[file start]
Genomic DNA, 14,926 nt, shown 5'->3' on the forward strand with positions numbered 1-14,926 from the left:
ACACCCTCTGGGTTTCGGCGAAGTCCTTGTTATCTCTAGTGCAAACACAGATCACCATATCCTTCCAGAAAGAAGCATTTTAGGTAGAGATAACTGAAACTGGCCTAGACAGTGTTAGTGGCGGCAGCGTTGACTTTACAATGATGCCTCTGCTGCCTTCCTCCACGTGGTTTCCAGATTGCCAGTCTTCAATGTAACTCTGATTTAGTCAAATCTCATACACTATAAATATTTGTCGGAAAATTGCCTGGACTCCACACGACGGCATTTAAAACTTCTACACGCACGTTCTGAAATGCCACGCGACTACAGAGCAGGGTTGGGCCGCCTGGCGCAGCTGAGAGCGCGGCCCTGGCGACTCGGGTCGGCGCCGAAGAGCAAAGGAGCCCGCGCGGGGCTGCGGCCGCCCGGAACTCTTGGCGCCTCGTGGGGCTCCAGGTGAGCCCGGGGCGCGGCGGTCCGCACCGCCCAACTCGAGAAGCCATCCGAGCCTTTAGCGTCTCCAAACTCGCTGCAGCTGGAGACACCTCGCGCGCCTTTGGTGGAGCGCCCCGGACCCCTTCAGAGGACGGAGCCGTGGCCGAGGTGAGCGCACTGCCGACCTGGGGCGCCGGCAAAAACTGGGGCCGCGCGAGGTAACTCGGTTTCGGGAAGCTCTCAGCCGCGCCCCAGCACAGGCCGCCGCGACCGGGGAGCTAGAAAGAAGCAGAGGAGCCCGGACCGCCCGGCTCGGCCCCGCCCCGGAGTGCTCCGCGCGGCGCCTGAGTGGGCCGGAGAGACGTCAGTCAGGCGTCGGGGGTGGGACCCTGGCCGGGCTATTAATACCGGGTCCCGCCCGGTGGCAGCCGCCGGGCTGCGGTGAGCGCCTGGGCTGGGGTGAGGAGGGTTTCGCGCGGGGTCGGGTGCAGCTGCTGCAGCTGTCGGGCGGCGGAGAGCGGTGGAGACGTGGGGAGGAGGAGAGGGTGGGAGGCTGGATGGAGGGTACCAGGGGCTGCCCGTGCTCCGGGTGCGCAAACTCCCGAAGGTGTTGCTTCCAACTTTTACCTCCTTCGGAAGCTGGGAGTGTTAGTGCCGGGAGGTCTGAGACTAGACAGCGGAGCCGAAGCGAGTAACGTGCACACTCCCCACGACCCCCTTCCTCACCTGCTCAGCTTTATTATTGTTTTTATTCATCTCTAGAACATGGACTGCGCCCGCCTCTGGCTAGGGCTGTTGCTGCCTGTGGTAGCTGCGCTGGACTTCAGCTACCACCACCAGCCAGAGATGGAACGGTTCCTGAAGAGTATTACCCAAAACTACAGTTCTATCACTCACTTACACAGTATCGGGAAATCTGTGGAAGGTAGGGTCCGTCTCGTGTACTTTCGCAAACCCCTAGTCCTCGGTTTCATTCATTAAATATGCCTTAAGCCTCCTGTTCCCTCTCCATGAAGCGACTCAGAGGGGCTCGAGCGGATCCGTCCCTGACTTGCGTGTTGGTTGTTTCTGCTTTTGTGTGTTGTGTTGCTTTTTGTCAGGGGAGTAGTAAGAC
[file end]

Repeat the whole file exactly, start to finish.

Genomic DNA, 14,926 nt, shown 5'->3' on the forward strand with positions numbered 1-14,926 from the left:
ACACCCTCTGGGTTTCGGCGAAGTCCTTGTTATCTCTAGTGCAAACACAGATCACCATATCCTTCCAGAAAGAAGCATTTTAGGTAGAGATAACTGAAACTGGCCTAGACAGTGTTAGTGGCGGCAGCGTTGACTTTACAATGATGCCTCTGCTGCCTTCCTCCACGTGGTTTCCAGATTGCCAGTCTTCAATGTAACTCTGATTTAGTCAAATCTCATACACTATAAATATTTGTCGGAAAATTGCCTGGACTCCACACGACGGCATTTAAAACTTCTACACGCACGTTCTGAAATGCCACGCGACTACAGAGCAGGGTTGGGCCGCCTGGCGCAGCTGAGAGCGCGGCCCTGGCGACTCGGGTCGGCGCCGAAGAGCAAAGGAGCCCGCGCGGGGCTGCGGCCGCCCGGAACTCTTGGCGCCTCGTGGGGCTCCAGGTGAGCCCGGGGCGCGGCGGTCCGCACCGCCCAACTCGAGAAGCCATCCGAGCCTTTAGCGTCTCCAAACTCGCTGCAGCTGGAGACACCTCGCGCGCCTTTGGTGGAGCGCCCCGGACCCCTTCAGAGGACGGAGCCGTGGCCGAGGTGAGCGCACTGCCGACCTGGGGCGCCGGCAAAAACTGGGGCCGCGCGAGGTAACTCGGTTTCGGGAAGCTCTCAGCCGCGCCCCAGCACAGGCCGCCGCGACCGGGGAGCTAGAAAGAAGCAGAGGAGCCCGGACCGCCCGGCTCGGCCCCGCCCCGGAGTGCTCCGCGCGGCGCCTGAGTGGGCCGGAGAGACGTCAGTCAGGCGTCGGGGGTGGGACCCTGGCCGGGCTATTAATACCGGGTCCCGCCCGGTGGCAGCCGCCGGGCTGCGGTGAGCGCCTGGGCTGGGGTGAGGAGGGTTTCGCGCGGGGTCGGGTGCAGCTGCTGCAGCTGTCGGGCGGCGGAGAGCGGTGGAGACGTGGGGAGGAGGAGAGGGTGGGAGGCTGGATGGAGGGTACCAGGGGCTGCCCGTGCTCCGGGTGCGCAAACTCCCGAAGGTGTTGCTTCCAACTTTTACCTCCTTCGGAAGCTGGGAGTGTTAGTGCCGGGAGGTCTGAGACTAGACAGCGGAGCCGAAGCGAGTAACGTGCACACTCCCCACGACCCCCTTCCTCACCTGCTCAGCTTTATTATTGTTTTTATTCATCTCTAGAACATGGACTGCGCCCGCCTCTGGCTAGGGCTGTTGCTGCCTGTGGTAGCTGCGCTGGACTTCAGCTACCACCACCAGCCAGAGATGGAACGGTTCCTGAAGAGTATTACCCAAAACTACAGTTCTATCACTCACTTACACAGTATCGGGAAATCTGTGGAAGGTAGGGTCCGTCTCGTGTACTTTCGCAAACCCCTAGTCCTCGGTTTCATTCATTAAATATGCCTTAAGCCTCCTGTTCCCTCTCCATGAAGCGACTCAGAGGGGCTCGAGCGGATCCGTCCCTGACTTGCGTGTTGGTTGTTTCTGCTTTTGTGTGTTGTGTTGCTTTTTGTCAGGGGAGTAGTAAGAC